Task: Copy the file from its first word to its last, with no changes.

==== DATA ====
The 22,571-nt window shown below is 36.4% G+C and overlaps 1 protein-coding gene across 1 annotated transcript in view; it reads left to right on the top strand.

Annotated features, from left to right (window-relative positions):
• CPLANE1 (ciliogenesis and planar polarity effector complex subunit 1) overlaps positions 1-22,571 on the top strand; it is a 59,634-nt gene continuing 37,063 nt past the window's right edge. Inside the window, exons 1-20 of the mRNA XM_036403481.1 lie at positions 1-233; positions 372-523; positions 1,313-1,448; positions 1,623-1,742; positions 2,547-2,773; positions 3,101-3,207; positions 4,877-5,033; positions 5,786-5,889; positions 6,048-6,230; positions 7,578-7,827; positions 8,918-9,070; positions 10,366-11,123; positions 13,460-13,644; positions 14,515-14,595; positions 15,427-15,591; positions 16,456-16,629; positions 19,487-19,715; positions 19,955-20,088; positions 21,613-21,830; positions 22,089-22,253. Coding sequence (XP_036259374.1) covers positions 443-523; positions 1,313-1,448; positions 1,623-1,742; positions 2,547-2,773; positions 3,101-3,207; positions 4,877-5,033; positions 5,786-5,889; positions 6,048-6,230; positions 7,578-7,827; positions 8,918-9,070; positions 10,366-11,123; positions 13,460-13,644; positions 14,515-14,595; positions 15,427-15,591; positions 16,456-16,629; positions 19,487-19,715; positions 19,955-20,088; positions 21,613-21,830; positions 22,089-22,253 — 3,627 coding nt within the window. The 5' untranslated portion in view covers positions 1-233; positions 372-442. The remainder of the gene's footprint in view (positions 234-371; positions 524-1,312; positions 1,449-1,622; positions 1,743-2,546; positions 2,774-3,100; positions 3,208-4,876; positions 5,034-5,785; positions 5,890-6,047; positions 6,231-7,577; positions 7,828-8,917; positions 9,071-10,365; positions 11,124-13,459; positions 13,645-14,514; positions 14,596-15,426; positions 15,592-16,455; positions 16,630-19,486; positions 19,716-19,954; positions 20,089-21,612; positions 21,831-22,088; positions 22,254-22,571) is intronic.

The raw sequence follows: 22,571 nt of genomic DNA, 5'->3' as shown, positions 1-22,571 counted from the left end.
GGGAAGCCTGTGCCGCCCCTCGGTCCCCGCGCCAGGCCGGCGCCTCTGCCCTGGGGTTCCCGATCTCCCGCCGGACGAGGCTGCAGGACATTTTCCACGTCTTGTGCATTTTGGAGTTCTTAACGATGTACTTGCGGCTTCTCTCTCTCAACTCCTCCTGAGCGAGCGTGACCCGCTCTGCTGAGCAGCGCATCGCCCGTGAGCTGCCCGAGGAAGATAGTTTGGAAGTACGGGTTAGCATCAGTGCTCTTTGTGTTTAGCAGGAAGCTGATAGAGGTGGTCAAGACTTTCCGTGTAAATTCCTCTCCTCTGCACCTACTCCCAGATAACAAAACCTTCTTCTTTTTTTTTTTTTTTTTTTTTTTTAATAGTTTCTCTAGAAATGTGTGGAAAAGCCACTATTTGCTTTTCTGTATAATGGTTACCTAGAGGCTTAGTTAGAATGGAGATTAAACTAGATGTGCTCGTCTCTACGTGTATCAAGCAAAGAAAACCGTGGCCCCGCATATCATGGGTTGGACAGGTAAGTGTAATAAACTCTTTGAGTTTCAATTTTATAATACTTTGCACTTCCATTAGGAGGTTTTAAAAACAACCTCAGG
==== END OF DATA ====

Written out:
The 22,571-nt window shown below is 36.4% G+C and overlaps 1 protein-coding gene across 1 annotated transcript in view; it reads left to right on the top strand.

Annotated features, from left to right (window-relative positions):
• CPLANE1 (ciliogenesis and planar polarity effector complex subunit 1) overlaps positions 1-22,571 on the top strand; it is a 59,634-nt gene continuing 37,063 nt past the window's right edge. Inside the window, exons 1-20 of the mRNA XM_036403481.1 lie at positions 1-233; positions 372-523; positions 1,313-1,448; positions 1,623-1,742; positions 2,547-2,773; positions 3,101-3,207; positions 4,877-5,033; positions 5,786-5,889; positions 6,048-6,230; positions 7,578-7,827; positions 8,918-9,070; positions 10,366-11,123; positions 13,460-13,644; positions 14,515-14,595; positions 15,427-15,591; positions 16,456-16,629; positions 19,487-19,715; positions 19,955-20,088; positions 21,613-21,830; positions 22,089-22,253. Coding sequence (XP_036259374.1) covers positions 443-523; positions 1,313-1,448; positions 1,623-1,742; positions 2,547-2,773; positions 3,101-3,207; positions 4,877-5,033; positions 5,786-5,889; positions 6,048-6,230; positions 7,578-7,827; positions 8,918-9,070; positions 10,366-11,123; positions 13,460-13,644; positions 14,515-14,595; positions 15,427-15,591; positions 16,456-16,629; positions 19,487-19,715; positions 19,955-20,088; positions 21,613-21,830; positions 22,089-22,253 — 3,627 coding nt within the window. The 5' untranslated portion in view covers positions 1-233; positions 372-442. The remainder of the gene's footprint in view (positions 234-371; positions 524-1,312; positions 1,449-1,622; positions 1,743-2,546; positions 2,774-3,100; positions 3,208-4,876; positions 5,034-5,785; positions 5,890-6,047; positions 6,231-7,577; positions 7,828-8,917; positions 9,071-10,365; positions 11,124-13,459; positions 13,645-14,514; positions 14,596-15,426; positions 15,592-16,455; positions 16,630-19,486; positions 19,716-19,954; positions 20,089-21,612; positions 21,831-22,088; positions 22,254-22,571) is intronic.

The raw sequence follows: 22,571 nt of genomic DNA, 5'->3' as shown, positions 1-22,571 counted from the left end.
GGGAAGCCTGTGCCGCCCCTCGGTCCCCGCGCCAGGCCGGCGCCTCTGCCCTGGGGTTCCCGATCTCCCGCCGGACGAGGCTGCAGGACATTTTCCACGTCTTGTGCATTTTGGAGTTCTTAACGATGTACTTGCGGCTTCTCTCTCTCAACTCCTCCTGAGCGAGCGTGACCCGCTCTGCTGAGCAGCGCATCGCCCGTGAGCTGCCCGAGGAAGATAGTTTGGAAGTACGGGTTAGCATCAGTGCTCTTTGTGTTTAGCAGGAAGCTGATAGAGGTGGTCAAGACTTTCCGTGTAAATTCCTCTCCTCTGCACCTACTCCCAGATAACAAAACCTTCTTCTTTTTTTTTTTTTTTTTTTTTTTTAATAGTTTCTCTAGAAATGTGTGGAAAAGCCACTATTTGCTTTTCTGTATAATGGTTACCTAGAGGCTTAGTTAGAATGGAGATTAAACTAGATGTGCTCGTCTCTACGTGTATCAAGCAAAGAAAACCGTGGCCCCGCATATCATGGGTTGGACAGGTAAGTGTAATAAACTCTTTGAGTTTCAATTTTATAATACTTTGCACTTCCATTAGGAGGTTTTAAAAACAACCTCAGG